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No child should die of diabetes: A closer look at the IDF Life for a Child programme and its work in developing countries

Gillian Ting, Graham Ogle, Angie Middlehurst

The Life for a Child programme’s vision is that no child should die of diabetes. It is currently helping 17000 children and young people with diabetes in 47 countries and in locations from Tashkent to Timbuktu. This article takes a closer look at its work and education campaigns, one of which aims to raise awareness of diabetic ketoacidosis so that deaths can be prevented. It also encourages the mentoring of diabetes centres in developing countries by expert centres in developed countries and supports research into the care of young people with diabetes. It also aims to improve access to diabetes care for children, regardless of their location, and provides peer support by setting up diabetes camps and teaching young people how to manage their condition.

A mother in the Democratic Republic of the Congo diagnoses her sick son’s diabetes by tasting his urine because the doctors have not considered testing for diabetes; a 15-year-old with diabetes in Uzbekistan has inadequate access to insulin and subsequently suffers recurring bouts of life-threatening ketoacidosis and is unable to attend school; and a father of a 5-year-old in India spends all his savings on promised cures from unlicensed doctors, only to see his child get thinner and sicker. These are just some of the very real challenges facing children, young adults and their families in the developing world which have been encountered by the International Diabetes Federation (IDF) Life for a Child (LFAC) programme.

Since 2001, LFAC has worked directly with established local diabetes services to help them provide the best possible health care for children and young people with diabetes. Depending on local needs and resources, support involves supplying insulin, syringes, blood glucose meters and test strips, HbA1c testing, education materials, training for health professionals and vocational training. Currently, over 17 000 children and young people in 47 countries receive assistance from LFAC (Box 1).

As one of the most common, life-threatening childhood diseases, type 1 diabetes currently affects about 497 000 children under 14 years, with a further 79 000 cases newly diagnosed every year (IDF, 2013). It is estimated that a similar number of young people aged 15–25 years also live with diabetes.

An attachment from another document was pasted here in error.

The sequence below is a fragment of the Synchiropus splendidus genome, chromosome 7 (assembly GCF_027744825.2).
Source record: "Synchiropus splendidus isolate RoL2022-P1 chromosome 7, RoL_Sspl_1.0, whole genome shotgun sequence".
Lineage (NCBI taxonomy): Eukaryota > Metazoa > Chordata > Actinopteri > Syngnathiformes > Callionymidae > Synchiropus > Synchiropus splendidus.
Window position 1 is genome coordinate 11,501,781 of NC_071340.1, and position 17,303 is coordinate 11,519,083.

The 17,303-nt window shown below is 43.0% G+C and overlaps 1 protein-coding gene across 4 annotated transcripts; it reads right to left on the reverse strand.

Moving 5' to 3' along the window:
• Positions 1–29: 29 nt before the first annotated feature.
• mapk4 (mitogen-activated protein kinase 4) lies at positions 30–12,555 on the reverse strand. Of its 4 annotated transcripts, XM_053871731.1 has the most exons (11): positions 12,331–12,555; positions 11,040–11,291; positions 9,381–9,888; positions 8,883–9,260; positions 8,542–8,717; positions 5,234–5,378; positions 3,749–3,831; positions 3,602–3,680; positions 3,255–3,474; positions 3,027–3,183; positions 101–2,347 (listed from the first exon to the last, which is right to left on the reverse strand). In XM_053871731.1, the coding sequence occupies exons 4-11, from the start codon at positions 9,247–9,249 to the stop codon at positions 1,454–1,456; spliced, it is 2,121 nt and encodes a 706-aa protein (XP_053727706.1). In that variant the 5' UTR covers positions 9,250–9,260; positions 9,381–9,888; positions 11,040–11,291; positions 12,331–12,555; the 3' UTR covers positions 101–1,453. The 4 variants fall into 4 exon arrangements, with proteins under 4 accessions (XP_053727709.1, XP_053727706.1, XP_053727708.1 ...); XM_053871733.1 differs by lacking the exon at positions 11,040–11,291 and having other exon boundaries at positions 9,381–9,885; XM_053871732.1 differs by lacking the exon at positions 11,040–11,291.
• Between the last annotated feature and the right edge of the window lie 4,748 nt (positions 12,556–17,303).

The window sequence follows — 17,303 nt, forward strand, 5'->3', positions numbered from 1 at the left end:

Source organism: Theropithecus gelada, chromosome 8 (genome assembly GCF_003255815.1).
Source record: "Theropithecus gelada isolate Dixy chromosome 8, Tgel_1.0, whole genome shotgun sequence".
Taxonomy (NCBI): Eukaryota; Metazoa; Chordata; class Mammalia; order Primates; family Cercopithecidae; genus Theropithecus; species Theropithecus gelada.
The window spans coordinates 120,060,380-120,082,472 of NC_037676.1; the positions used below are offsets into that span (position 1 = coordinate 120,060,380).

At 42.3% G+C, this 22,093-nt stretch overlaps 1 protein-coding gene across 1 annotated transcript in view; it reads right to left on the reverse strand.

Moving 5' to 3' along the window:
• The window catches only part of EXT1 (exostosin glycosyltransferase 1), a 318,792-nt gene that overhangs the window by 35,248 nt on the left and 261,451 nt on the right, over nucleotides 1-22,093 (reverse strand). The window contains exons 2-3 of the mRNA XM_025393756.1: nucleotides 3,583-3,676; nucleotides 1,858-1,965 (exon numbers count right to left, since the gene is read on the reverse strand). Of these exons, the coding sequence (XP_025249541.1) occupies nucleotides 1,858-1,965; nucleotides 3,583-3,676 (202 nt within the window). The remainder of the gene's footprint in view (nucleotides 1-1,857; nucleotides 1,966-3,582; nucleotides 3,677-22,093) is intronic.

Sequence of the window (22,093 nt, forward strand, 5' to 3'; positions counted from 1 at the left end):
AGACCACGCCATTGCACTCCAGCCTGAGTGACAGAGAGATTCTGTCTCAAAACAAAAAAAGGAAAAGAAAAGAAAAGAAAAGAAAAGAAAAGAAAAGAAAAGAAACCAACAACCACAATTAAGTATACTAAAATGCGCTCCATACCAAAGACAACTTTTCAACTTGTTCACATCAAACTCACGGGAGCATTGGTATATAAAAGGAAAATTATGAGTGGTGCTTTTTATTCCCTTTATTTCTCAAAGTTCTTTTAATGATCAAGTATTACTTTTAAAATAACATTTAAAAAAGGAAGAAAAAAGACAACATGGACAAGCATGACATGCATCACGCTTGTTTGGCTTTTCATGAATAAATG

Diabetes management is complex for patients and their carers, and involves daily insulin injections and careful monitoring of blood glucose, food intake and exercise. A child with diabetes in a developing country faces obstacles that would be unimaginable to their counterparts in the developed world. Insulin, blood glucose meters and test strips are, in many cases, either inaccessible, unaffordable or both. Medical staff may be inexperienced in the diagnosis and treatment of childhood diabetes. Complications develop early and quality of life is poor. Fear and uncertainty regarding vital supplies and for their health in the future is ever present.

Children and young people in developing countries die undiagnosed with their symptoms mistaken for common illnesses such as malaria and gastroenteritis. Even when they have received a diagnosis, treatment may be delayed and the child may die anyway.

Access to insulin is still not available worldwide. Families that can afford the insulin may have to make long, difficult journeys of up to 200 miles to get it, taking time off work, resulting in loss of wages which may well be meagre. Parents may have to make the decision to allow their child with diabetes to die if they are unable to afford insulin, forced to choose between providing food for a large family or spending money on medication for one child.

These desperate and challenging decisions are considered when LFAC is approached for help. The programme works with existing services provided by governments and diabetes associations to build strong foundations of care.

Social exclusion and misunderstanding are particularly distressing for children and young people with diabetes in developed countries and this can be even more difficult for the children in countries with high levels of deprivation.